This post is a Fuhgoddaboudit Friday — which means the events in this post happened so long ago we almost forgot about it. But luckily we haven’t completely fuhgoddaboudit and have been able to reach back deep into the recesses of our minds and pluck out a few memories to share with you. Today’s post includes pictures from our visit to The Petrified Forest and talks about some of the people who helped make all the amazing parks we visited last winter possible …
February 24, 2017.
Visitors of state and national parks come in direct contact with efforts of the Civilian Conservation Corps (CCC). Though their work was done eight decades ago, park visitors still enjoy the results. Here are some fun facts about the CCC.
The Corps began during the Great Depression in 1933. It was part of Roosevelt’s New Deal to put young men to work. It ended with US involvement in WWII. In that nine years over 3 million men worked for $30 per month, sending $25 to families back home. Some 12-15 million people directly benefitted from CCC paychecks. A sign of the times, most workers were white, with 200,000 African Americans and 15,000 Native Americans working in segregated white-led camps.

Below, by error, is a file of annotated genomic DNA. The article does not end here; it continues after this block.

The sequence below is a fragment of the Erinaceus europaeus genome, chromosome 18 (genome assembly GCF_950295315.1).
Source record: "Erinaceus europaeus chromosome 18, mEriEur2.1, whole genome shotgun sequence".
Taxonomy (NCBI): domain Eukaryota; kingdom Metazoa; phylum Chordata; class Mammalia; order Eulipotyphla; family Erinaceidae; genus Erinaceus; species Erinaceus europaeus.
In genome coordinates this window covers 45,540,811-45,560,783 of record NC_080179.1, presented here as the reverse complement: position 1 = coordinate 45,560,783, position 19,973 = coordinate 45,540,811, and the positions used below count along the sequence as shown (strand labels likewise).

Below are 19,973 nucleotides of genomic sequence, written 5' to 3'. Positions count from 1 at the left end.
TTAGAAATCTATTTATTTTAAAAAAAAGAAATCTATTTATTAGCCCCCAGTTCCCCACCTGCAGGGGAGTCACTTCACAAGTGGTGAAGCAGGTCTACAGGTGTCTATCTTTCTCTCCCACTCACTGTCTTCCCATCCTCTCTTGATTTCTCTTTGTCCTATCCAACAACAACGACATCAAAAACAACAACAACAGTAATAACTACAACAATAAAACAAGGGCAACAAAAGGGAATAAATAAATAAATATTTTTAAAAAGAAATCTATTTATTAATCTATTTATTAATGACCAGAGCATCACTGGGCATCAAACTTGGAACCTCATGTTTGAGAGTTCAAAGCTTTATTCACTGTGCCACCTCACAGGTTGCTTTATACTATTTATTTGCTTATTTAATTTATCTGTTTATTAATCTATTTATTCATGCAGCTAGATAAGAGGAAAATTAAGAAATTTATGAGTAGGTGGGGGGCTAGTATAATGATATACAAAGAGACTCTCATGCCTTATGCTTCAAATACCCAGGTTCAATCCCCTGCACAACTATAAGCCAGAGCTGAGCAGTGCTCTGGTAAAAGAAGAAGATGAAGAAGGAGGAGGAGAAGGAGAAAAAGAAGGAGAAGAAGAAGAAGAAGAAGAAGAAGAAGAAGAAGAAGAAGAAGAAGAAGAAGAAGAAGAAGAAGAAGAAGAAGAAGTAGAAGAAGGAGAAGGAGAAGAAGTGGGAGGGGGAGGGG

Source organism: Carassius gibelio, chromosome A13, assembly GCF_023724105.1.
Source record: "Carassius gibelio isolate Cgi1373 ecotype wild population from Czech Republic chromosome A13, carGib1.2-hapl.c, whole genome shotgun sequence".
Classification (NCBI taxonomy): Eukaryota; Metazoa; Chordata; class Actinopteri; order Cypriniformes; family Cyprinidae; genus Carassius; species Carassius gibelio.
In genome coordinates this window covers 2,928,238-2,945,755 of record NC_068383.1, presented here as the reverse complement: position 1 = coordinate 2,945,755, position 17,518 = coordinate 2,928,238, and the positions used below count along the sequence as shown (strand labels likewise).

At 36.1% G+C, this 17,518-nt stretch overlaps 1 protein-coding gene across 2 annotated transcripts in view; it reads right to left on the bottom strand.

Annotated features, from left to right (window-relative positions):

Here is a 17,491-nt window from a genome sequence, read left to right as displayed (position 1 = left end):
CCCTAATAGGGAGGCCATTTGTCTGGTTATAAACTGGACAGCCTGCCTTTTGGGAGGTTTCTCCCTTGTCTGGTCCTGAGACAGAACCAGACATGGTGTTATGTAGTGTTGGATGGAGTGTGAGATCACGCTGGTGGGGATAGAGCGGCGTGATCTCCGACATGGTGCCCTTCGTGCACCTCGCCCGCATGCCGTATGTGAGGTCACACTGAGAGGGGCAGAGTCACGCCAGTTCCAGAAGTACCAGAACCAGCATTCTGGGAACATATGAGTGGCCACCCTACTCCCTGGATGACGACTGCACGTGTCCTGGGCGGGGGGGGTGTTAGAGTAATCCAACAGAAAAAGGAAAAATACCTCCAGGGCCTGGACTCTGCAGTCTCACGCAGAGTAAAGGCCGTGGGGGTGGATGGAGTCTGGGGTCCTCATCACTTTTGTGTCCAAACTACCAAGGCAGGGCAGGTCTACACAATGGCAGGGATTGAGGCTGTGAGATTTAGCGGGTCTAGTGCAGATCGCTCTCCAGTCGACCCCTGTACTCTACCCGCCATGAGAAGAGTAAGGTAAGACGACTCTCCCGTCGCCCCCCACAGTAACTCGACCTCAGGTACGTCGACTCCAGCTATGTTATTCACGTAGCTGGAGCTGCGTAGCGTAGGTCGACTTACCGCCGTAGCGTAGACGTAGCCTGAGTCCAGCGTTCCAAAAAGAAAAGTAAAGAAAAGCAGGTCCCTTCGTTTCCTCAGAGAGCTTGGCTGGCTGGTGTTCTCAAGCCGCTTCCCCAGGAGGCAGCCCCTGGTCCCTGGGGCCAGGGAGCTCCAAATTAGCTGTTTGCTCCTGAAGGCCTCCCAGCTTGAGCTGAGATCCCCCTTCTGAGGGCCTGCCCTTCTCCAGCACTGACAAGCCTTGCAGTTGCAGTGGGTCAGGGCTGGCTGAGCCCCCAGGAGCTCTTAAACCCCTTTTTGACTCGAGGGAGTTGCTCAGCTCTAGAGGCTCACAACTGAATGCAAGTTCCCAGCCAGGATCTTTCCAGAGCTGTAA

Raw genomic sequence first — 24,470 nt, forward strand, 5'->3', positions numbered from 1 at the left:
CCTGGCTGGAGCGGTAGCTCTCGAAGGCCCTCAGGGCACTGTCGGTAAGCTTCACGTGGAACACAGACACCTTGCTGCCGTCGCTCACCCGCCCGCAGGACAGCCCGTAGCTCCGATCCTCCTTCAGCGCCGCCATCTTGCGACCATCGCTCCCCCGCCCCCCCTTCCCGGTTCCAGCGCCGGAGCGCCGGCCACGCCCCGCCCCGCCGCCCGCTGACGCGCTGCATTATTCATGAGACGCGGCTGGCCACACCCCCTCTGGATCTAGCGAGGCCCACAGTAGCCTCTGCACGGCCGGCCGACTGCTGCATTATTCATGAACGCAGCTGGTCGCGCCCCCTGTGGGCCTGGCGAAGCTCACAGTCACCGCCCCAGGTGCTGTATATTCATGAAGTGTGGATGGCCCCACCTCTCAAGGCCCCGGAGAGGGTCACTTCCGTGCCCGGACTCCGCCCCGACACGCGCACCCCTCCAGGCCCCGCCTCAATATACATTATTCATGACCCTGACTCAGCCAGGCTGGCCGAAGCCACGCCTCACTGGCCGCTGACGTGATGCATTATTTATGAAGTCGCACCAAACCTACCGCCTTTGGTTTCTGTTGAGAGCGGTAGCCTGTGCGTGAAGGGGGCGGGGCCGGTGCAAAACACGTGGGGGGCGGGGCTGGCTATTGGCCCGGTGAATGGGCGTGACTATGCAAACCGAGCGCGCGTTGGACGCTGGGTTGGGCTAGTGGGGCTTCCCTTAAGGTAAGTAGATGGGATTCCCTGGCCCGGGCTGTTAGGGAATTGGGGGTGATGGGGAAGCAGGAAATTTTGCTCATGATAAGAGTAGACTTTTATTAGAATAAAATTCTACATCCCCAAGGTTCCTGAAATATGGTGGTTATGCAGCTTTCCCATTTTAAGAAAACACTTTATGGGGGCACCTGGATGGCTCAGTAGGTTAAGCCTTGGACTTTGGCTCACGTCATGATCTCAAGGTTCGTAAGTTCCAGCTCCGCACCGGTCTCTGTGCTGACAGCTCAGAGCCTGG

These folks needed the work. The average worker gained 11.5 pounds in the first 3 months. Over 40,000 were taught how to read.
The park system needed their attention. Efforts included blazing 13,000 miles of foot trails, and stocking lakes and rivers with 972 million fish. They also planted nearly 3 billion trees.
Did any CCC folks go on to become well known? Actors Robert Mitchum, Raymond Burr, and Walter Matthau did. General Chuck Yeager did. And so did 1970 Nobel Peace prize winner Norman Borlaug.
* All pics are click to enlarge.
4 thoughts on “Fuhgoddaboudit Friday – The CCC”
Enjoyed the tour! Happy Easter! Hop! Hop! Hop!
Thanks Brenda! Hope you have a great holiday!
I remember this place. I thought the craftsmanship was incredible. We could use a program like this nowadays.
Yeah, a program like this these days would be great. It could help people out, be a source of pride they could point to, and improve the country for all of us. I don’t think most people really think about how we achieved all the wonderful things this country has to offer.